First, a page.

by Tom Kaneshige

Apple’s Mysterious Tablet Gadget: Three Burning Questions

May 14, 20094 mins
Enterprise Applications

When word recently leaked that Apple bought 10-inch touch screens from a Taiwanese manufacturer, the mobile world buzzed and twittered. Is it a giant iPhone? A flying netbook? Probably more like Clark Kent’s reporter tablet. 

The new tablet is supposed to come out in the fall or maybe this summer, analysts predict, which has only raised the hype meter.

Here are three burning questions swirling around this mysterious device.

Burning Question No. 1: Who will carry the Apple tablet?

Apple’s 1993 Newton PDA wasn’t unleashed to the market before its time. It just wasn’t a good idea. Aside from niche users, say nurses roaming a hospital and updating medical charts, the large PDA was doomed to quickly fade from the mainstream user’s radar screen like a bad X-Men prequel. (Okay, I just saw the Wolverine flick and think you probably should not.)

A tablet will surely weigh heavy on your belt or in your shirt pocket. That’s not good for most guys, unless droopy jeans is the look you’re after or you miss the glory days of super-sized pocket protectors. Not sure about purses, though, since I don’t carry one regularly.

“The need for super portable computing has largely been satiated by the smart phone,” says Forrester analyst Nathan Safran. “I’m not sure that enough folks also want a tablet PC.”

But the tablet will fit nicely in your backpack just like a laptop or netbook, which, of course, begs the question: Why not carry a laptop or netbook? An Apple tablet would mostly be used for Web browsing and email, Safran says, and that’s still best done on full-featured computers with QWERTY keyboards.

Burning Question No. 2: Will the Apple tablet run on Verizon’s network?

There have been rumors that Apple will release the tablet on Verizon’s CDMA cellular network—yes, an Apple rumor, which is about as real and rare as Twitter spam. (Want to know how to start an Apple rumor yourself, and game the stock? Jim Cramer tells all.)

Rest assured that Apple and Verizon won’t hook up for a while. “I don’t think it’s real,” says Gartner analyst Ken Dulaney. “Apple has said publicly that they don’t care for CDMA because it’s not a worldwide standard. Thus, the first time Apple could show up on Verizon is when they move to LTE (long-term evolution), which is about 2012.”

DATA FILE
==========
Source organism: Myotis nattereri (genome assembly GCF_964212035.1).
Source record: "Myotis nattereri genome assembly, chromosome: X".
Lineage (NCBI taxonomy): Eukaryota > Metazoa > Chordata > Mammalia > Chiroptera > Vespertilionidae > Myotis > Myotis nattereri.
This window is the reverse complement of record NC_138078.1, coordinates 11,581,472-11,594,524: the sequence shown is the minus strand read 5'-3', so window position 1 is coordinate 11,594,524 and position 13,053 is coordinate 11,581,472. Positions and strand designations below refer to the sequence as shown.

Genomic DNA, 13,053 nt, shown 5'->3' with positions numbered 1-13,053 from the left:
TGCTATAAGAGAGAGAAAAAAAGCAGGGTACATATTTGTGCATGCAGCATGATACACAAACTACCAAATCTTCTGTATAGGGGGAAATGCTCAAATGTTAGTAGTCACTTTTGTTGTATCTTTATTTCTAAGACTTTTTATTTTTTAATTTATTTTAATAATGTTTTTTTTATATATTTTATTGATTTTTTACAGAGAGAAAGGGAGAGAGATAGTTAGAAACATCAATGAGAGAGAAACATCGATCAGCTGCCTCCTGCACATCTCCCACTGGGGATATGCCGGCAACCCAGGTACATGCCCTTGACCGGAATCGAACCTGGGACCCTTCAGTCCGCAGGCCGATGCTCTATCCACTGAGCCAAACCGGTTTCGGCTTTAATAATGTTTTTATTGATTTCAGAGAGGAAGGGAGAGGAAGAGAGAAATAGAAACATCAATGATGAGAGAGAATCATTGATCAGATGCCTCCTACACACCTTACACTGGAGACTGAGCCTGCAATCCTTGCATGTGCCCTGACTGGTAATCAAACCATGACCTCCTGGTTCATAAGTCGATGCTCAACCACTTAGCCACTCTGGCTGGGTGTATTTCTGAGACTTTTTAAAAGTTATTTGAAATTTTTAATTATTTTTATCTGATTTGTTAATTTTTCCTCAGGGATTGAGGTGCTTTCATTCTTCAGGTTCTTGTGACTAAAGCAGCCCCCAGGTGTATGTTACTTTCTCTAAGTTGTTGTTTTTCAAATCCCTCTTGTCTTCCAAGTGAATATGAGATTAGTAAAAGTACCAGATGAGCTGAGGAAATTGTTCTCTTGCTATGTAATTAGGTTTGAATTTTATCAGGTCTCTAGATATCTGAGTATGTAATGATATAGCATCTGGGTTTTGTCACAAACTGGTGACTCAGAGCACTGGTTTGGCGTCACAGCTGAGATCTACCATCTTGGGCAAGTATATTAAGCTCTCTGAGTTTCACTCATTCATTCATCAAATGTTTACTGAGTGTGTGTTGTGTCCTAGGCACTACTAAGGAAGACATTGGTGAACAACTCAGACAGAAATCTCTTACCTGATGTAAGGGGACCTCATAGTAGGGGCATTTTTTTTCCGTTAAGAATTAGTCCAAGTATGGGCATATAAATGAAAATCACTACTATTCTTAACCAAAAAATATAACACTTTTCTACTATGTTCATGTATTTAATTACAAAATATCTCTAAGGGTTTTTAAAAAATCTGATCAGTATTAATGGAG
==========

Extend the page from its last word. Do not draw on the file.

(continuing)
An Apple-Verizon deal for the tablet also carries the risk of alienating iPhone customers who’ve already switched over to AT&T for the iPhone, Safran says. On the upside, an Apple-Verizon deal would help Apple reduce the role of carriers, says Forrester analyst Charles Golvin.

Burning Question No. 3: Kindle who: Is this the killer e-reader?

Is there any doubt that the Apple tablet will go after the suddenly hot e-reader space, even though Steve Jobs has pooh-poohed the market? From Amazon’s new large screen Kindle aimed at academia to New York Times publisher Arthur Sulzberger Jr. shaking the e-reader pom-poms to a slew of e-readers coming to market, signs everywhere point to a market on the verge of taking off. And an Apple tablet could light the fuse.

The problem, though, comes down to cost. It’s unlikely that an Apple tablet will be cheap enough to get into the hands of the masses. Gartner analyst Ken Dulaney envisions the tablet as a clamshell version of the iPhone that will have a hard time breaking the $500 barrier. Indeed, there was a collective moan when Amazon announced the Kindle DX’s price tag: $489.

The safe bet is that people won’t pay that much for an e-reader. “There has been a lot of attention around the e-reader category recently, and this could be another interesting use case” for the Apple tablet, Safran says. “I don’t see it being priced nearly low enough for this, though.”

Got a different take? Send me an email at Tom Kaneshige. Or follow me on Twitter @kaneshige. Follow everything from on Twitter @CIOonline.